Teijo Munnich, abbess of Great Tree Zen Temple in Asheville, North Carolina, recently performed a memorial service for Katagiri Roshi and placed an ihai memorial tablet (there’s a photo of it at the end of this post) on the altar at Fudenji in Salsomaggiore, Italy. Right before that, she performed a ceremony to “open the eyes” of the tablet, when it’s customary to speak directly to the item. Here are the moving words that Teijo spoke--
Jikai Dainin Daiosho (Compassionate Ocean, Great Patience, Great Priest)
Tomorrow is the 25th anniversary of your passing from the human realm.
This ihai is a reminder of your life, of your great patience and steadfast perseverance.
We met in California almost 40 years ago; both of us were visitors from Minneapolis. Now I wear your okesa even with its wax stain on the front, I wear your kimono with mold stains which will not come out, and your teachings are still warm in my heart.
You shared teachings in Japan and America and inspired many. And Taiten Roshi has shared some of your spirit in Fudenji in Italy, a place where you wanted to visit—but you died too soon. You told us, “Please don’t call me ‘Zen Master.’ No one can master Zen.” And you also said, “Do not make me into a god after I die.”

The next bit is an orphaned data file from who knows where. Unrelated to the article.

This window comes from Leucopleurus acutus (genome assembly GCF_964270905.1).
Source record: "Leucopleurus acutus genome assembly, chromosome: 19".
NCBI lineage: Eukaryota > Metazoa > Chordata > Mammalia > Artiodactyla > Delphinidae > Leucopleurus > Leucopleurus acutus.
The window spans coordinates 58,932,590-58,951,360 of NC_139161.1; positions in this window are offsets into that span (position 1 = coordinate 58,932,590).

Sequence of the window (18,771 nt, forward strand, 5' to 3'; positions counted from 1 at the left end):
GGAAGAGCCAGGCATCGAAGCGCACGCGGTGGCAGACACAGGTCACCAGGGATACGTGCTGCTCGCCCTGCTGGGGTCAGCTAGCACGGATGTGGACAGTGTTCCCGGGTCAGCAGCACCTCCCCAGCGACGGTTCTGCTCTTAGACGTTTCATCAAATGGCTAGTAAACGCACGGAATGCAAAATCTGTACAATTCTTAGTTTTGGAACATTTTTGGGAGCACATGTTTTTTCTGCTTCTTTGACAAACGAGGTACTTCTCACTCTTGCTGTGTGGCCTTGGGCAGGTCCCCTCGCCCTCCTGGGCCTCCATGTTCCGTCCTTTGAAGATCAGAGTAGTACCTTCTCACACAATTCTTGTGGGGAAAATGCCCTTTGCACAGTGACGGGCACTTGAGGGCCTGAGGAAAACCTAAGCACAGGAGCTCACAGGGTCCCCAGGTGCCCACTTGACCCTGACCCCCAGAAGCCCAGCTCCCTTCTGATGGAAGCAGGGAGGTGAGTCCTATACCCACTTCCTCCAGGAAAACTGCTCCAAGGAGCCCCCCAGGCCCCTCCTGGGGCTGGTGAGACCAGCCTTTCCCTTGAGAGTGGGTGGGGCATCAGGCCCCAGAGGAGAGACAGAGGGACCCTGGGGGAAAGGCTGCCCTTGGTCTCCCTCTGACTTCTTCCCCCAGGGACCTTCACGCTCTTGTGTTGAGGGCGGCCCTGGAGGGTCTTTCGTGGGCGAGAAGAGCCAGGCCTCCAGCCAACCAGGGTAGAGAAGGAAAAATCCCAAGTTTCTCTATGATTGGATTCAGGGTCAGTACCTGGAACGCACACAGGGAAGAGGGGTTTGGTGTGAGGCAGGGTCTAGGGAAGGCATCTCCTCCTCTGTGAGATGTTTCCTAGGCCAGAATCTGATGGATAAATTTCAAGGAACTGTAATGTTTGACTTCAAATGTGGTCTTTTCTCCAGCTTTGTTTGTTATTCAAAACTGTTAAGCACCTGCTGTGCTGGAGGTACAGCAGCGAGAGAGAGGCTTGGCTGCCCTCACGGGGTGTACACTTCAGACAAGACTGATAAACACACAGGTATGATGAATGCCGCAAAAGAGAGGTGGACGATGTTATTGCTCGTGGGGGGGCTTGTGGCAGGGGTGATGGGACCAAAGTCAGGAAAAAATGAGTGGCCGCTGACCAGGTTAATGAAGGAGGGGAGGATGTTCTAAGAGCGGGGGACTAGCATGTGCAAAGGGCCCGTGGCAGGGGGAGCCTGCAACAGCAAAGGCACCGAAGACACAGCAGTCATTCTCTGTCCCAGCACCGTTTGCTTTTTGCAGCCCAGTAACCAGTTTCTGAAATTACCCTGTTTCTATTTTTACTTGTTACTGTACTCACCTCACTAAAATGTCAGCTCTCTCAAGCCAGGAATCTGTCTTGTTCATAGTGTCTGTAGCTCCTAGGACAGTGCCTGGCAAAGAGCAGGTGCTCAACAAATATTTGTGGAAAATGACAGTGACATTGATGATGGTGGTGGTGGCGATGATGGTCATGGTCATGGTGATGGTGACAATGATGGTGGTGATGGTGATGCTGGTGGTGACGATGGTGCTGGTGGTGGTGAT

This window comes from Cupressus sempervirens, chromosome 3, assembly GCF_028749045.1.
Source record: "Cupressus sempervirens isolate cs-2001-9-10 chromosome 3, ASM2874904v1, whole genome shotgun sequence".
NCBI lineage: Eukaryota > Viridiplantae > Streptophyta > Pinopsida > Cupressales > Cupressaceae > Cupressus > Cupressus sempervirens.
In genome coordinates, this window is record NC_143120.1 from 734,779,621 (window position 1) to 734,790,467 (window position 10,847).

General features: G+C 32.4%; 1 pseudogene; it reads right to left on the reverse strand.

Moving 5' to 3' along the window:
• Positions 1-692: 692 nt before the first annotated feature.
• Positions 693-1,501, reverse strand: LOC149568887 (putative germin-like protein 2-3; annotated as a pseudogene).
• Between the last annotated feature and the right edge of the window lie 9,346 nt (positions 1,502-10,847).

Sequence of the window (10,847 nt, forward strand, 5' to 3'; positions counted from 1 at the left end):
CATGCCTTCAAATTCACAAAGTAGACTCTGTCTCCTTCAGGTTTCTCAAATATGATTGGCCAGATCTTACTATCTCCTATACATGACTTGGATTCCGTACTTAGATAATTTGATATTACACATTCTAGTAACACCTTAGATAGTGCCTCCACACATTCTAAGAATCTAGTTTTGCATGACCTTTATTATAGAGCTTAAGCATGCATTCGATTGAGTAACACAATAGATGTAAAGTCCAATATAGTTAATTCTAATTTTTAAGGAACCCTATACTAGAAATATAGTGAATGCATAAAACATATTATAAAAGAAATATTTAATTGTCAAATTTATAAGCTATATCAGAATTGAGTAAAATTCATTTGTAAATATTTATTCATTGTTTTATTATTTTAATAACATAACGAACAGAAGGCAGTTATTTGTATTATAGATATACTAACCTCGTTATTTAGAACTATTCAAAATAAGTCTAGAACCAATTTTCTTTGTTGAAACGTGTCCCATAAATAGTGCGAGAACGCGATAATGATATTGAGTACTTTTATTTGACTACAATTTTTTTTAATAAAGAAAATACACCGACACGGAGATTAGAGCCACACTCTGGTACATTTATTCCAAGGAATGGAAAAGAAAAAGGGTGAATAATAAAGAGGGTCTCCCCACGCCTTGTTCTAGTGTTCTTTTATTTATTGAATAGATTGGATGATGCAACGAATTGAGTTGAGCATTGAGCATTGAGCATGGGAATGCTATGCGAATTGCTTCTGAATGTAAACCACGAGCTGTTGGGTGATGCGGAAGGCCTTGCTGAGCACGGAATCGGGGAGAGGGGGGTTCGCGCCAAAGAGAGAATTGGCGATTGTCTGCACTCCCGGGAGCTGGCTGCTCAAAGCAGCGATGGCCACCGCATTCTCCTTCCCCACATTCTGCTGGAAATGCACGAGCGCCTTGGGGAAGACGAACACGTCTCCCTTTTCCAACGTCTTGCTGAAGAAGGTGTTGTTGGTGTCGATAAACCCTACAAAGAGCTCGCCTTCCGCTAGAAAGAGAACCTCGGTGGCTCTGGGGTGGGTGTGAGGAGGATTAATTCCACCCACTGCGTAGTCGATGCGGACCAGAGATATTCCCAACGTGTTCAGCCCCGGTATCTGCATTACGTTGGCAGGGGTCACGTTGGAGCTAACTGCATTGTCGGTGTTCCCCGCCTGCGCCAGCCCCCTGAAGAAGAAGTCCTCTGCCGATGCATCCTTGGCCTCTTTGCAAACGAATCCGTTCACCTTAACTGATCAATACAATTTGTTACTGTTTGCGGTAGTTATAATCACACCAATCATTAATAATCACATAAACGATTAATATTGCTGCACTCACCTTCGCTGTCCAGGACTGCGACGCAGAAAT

Your humanness was your greatest teaching. Your mistakes were an encouragement to your students. Your continuous effort was your greatest gift. Compassionate Ocean Great Patience, we bow to you in gratitude for your example. And we vow to make our best effort to continue the pure Dharma you embodied.
So, how did this come about? In November 1988, Katagiri Roshi was head teacher of the Tokubetsu sesshin, a month-long retreat that brought together Western and Eastern Zen teachers. One of those Westerners was Taiten Guareschi, abbot of Fudenji, who found practicing with Katagiri to be a transformative experience. In remembrance of their connection, he wanted to honor the 25th anniversary of Katagiri’s passing. Yes, in America we honored the 24th anniversary on March 1, but in the Japanese way of counting, the first anniversary of an event is when it happens. For this memorial, a traditional ihai would be ceremonially placed on his temple’s altar.
Taiten felt this was best done by one of Katagiri’s dharma heirs, so he talked about it with his friend Shuichi Tom Kurai, an American monk and taiko drummer who had also attended that Tokubetsu sesshin. Tom suggested his friend Teijo. Teijo called on Shohaku Okumura for help with the Japanese characters, and with Tom’s help she arranged for the making of the ihai. She reported that it was an object of great curiosity in the four airport security scanners it had to pass through on their trip to Italy.